The Age of Minerva, Volume 1

The Age of Minerva, Volume 1

Author: Paul Ilie

Publisher: University of Pennsylvania Press

ISBN: 9781512803327

Category: History

Page: 448

View: 264

The first volume of a trilogy about aberrant reason and the cognitive fault lines that expose the discontinuities underlying empirical reality, fault lines that are embedded in the discourses of literature, art, social analysis, biology, and philosophy.

Strength in Numbers

Strength in Numbers

Author: Carol Blum

Publisher: JHU Press

ISBN: 0801868106

Category: History

Page: 290

View: 917

Centered on the eighteenth-century struggle to define moral authority, Strength in Numbers is the account of freethinkers' campaigns against the Church and monarchy; of the conflicts concerning the good and evil of naturalsexuality; and of the ways in which natalism was used not only as a passive instrument in the wars of Enlightenment but as an active force shaping mentalities.

Language and Enlightenment

Language and Enlightenment

Author: Avi Lifschitz

Publisher: OUP Oxford

ISBN: 9780191637759

Category: History

Page: 244

View: 479

What is the role of language in human cognition? Could we attain self-consciousness and construct our civilization without language? Such were the questions at the basis of eighteenth-century debates on the joint evolution of language, mind, and culture. Language and Enlightenment highlights the importance of language in the social theory, epistemology, and aesthetics of the Enlightenment. While focusing on the Berlin Academy under Frederick the Great, Avi Lifschitz situates the Berlin debates within a larger temporal and geographical framework. He argues that awareness of the historicity and linguistic rootedness of all forms of life was a mainstream Enlightenment notion rather than a feature of the so-called 'Counter-Enlightenment'. Enlightenment authors of different persuasions investigated whether speechless human beings could have developed their language and society on their own. Such inquiries usually pondered the difficult shift from natural signs like cries and gestures to the artificial, articulate words of human language. This transition from nature to artifice was mirrored in other domains of inquiry, such as the origins of social relations, inequality, the arts, and the sciences. By examining a wide variety of authors - Leibniz, Wolff, Condillac, Rousseau, Michaelis, and Herder, among others - Language and Enlightenment emphasises the open and malleable character of the eighteenth-century Republic of Letters. The language debates demonstrate that German theories of culture and language were not merely a rejection of French ideas. New notions of the genius of language and its role in cognition were constructed through a complex interaction with cross-European currents, especially via the prize contests at the Berlin Academy.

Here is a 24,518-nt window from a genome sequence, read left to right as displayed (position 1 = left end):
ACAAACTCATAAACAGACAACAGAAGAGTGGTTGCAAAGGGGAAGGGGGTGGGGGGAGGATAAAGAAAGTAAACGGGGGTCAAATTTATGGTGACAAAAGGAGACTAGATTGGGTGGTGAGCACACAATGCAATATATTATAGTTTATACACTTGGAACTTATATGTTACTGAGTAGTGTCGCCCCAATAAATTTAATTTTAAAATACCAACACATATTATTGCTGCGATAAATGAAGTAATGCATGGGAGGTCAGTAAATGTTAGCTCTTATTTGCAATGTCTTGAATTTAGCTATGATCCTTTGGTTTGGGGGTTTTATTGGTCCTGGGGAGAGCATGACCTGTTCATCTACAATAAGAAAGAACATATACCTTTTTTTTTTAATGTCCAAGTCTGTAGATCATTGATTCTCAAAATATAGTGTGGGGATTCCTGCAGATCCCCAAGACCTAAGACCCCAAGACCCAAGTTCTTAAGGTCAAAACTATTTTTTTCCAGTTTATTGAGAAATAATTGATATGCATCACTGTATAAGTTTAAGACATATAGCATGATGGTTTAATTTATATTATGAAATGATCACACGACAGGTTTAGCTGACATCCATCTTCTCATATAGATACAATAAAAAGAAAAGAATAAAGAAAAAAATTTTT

Before Imagination